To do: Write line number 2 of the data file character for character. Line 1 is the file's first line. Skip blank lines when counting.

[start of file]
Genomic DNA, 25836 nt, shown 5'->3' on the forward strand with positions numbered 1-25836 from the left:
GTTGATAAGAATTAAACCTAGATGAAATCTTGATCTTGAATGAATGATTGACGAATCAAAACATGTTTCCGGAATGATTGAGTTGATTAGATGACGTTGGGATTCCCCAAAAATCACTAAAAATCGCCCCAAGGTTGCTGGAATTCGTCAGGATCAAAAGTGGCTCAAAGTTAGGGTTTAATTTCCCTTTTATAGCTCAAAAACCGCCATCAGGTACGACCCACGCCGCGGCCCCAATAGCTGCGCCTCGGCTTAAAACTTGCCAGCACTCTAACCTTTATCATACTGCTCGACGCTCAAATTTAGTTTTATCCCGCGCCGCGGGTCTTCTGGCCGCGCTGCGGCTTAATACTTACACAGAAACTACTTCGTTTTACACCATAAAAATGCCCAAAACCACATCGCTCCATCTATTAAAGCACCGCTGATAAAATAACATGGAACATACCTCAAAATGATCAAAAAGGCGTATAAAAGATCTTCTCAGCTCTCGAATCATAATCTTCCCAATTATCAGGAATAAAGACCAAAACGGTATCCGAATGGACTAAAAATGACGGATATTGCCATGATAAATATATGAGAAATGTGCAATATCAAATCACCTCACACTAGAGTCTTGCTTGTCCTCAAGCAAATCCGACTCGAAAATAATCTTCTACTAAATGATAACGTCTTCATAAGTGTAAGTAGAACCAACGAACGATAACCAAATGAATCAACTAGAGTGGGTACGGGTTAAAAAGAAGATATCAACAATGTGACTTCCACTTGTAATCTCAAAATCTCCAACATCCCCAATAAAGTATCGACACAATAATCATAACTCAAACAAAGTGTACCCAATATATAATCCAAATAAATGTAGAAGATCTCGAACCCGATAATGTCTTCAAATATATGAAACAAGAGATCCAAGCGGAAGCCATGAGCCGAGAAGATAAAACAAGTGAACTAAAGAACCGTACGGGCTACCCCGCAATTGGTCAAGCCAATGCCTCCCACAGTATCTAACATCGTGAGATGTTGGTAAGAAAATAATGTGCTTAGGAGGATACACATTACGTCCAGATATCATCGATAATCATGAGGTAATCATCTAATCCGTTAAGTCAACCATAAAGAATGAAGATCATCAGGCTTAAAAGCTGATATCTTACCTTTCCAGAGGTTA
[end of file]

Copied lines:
GTTGATAAGAATTAAACCTAGATGAAATCTTGATCTTGAATGAATGATTGACGAATCAAAACATGTTTCCGGAATGATTGAGTTGATTAGATGACGTTGGGATTCCCCAAAAATCACTAAAAATCGCCCCAAGGTTGCTGGAATTCGTCAGGATCAAAAGTGGCTCAAAGTTAGGGTTTAATTTCCCTTTTATAGCTCAAAAACCGCCATCAGGTACGACCCACGCCGCGGCCCCAATAGCTGCGCCTCGGCTTAAAACTTGCCAGCACTCTAACCTTTATCATACTGCTCGACGCTCAAATTTAGTTTTATCCCGCGCCGCGGGTCTTCTGGCCGCGCTGCGGCTTAATACTTACACAGAAACTACTTCGTTTTACACCATAAAAATGCCCAAAACCACATCGCTCCATCTATTAAAGCACCGCTGATAAAATAACATGGAACATACCTCAAAATGATCAAAAAGGCGTATAAAAGATCTTCTCAGCTCTCGAATCATAATCTTCCCAATTATCAGGAATAAAGACCAAAACGGTATCCGAATGGACTAAAAATGACGGATATTGCCATGATAAATATATGAGAAATGTGCAATATCAAATCACCTCACACTAGAGTCTTGCTTGTCCTCAAGCAAATCCGACTCGAAAATAATCTTCTACTAAATGATAACGTCTTCATAAGTGTAAGTAGAACCAACGAACGATAACCAAATGAATCAACTAGAGTGGGTACGGGTTAAAAAGAAGATATCAACAATGTGACTTCCACTTGTAATCTCAAAATCTCCAACATCCCCAATAAAGTATCGACACAATAATCATAACTCAAACAAAGTGTACCCAATATATAATCCAAATAAATGTAGAAGATCTCGAACCCGATAATGTCTTCAAATATATGAAACAAGAGATCCAAGCGGAAGCCATGAGCCGAGAAGATAAAACAAGTGAACTAAAGAACCGTACGGGCTACCCCGCAATTGGTCAAGCCAATGCCTCCCACAGTATCTAACATCGTGAGATGTTGGTAAGAAAATAATGTGCTTAGGAGGATACACATTACGTCCAGATATCATCGATAATCATGAGGTAATCATCTAATCCGTTAAGTCAACCATAAAGAATGAAGATCATCAGGCTTAAAAGCTGATATCTTACCTTTCCAGAGGTTA